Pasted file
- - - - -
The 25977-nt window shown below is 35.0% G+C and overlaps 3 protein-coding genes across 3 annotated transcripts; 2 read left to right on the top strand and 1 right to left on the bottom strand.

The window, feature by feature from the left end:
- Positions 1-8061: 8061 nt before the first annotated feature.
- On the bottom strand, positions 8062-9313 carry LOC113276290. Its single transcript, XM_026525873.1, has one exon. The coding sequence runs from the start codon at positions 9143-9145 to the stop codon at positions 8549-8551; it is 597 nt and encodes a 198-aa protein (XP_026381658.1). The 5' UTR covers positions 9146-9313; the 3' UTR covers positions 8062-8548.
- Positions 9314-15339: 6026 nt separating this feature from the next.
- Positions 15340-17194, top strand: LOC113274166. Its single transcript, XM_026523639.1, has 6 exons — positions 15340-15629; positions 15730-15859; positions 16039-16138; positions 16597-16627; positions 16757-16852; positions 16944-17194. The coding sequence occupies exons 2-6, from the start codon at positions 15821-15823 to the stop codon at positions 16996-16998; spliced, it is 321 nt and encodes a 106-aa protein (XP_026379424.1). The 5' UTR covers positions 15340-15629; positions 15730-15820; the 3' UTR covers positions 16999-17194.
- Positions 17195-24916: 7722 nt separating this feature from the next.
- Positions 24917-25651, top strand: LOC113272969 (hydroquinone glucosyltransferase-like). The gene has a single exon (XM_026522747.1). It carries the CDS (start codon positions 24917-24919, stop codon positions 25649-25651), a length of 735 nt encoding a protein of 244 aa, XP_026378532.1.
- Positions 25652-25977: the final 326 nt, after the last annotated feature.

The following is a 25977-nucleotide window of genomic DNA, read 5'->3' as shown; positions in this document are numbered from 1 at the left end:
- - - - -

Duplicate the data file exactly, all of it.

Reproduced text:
The 25977-nt window shown below is 35.0% G+C and overlaps 3 protein-coding genes across 3 annotated transcripts; 2 read left to right on the top strand and 1 right to left on the bottom strand.

The window, feature by feature from the left end:
- Positions 1-8061: 8061 nt before the first annotated feature.
- On the bottom strand, positions 8062-9313 carry LOC113276290. Its single transcript, XM_026525873.1, has one exon. The coding sequence runs from the start codon at positions 9143-9145 to the stop codon at positions 8549-8551; it is 597 nt and encodes a 198-aa protein (XP_026381658.1). The 5' UTR covers positions 9146-9313; the 3' UTR covers positions 8062-8548.
- Positions 9314-15339: 6026 nt separating this feature from the next.
- Positions 15340-17194, top strand: LOC113274166. Its single transcript, XM_026523639.1, has 6 exons — positions 15340-15629; positions 15730-15859; positions 16039-16138; positions 16597-16627; positions 16757-16852; positions 16944-17194. The coding sequence occupies exons 2-6, from the start codon at positions 15821-15823 to the stop codon at positions 16996-16998; spliced, it is 321 nt and encodes a 106-aa protein (XP_026379424.1). The 5' UTR covers positions 15340-15629; positions 15730-15820; the 3' UTR covers positions 16999-17194.
- Positions 17195-24916: 7722 nt separating this feature from the next.
- Positions 24917-25651, top strand: LOC113272969 (hydroquinone glucosyltransferase-like). The gene has a single exon (XM_026522747.1). It carries the CDS (start codon positions 24917-24919, stop codon positions 25649-25651), a length of 735 nt encoding a protein of 244 aa, XP_026378532.1.
- Positions 25652-25977: the final 326 nt, after the last annotated feature.

The following is a 25977-nucleotide window of genomic DNA, read 5'->3' as shown; positions in this document are numbered from 1 at the left end: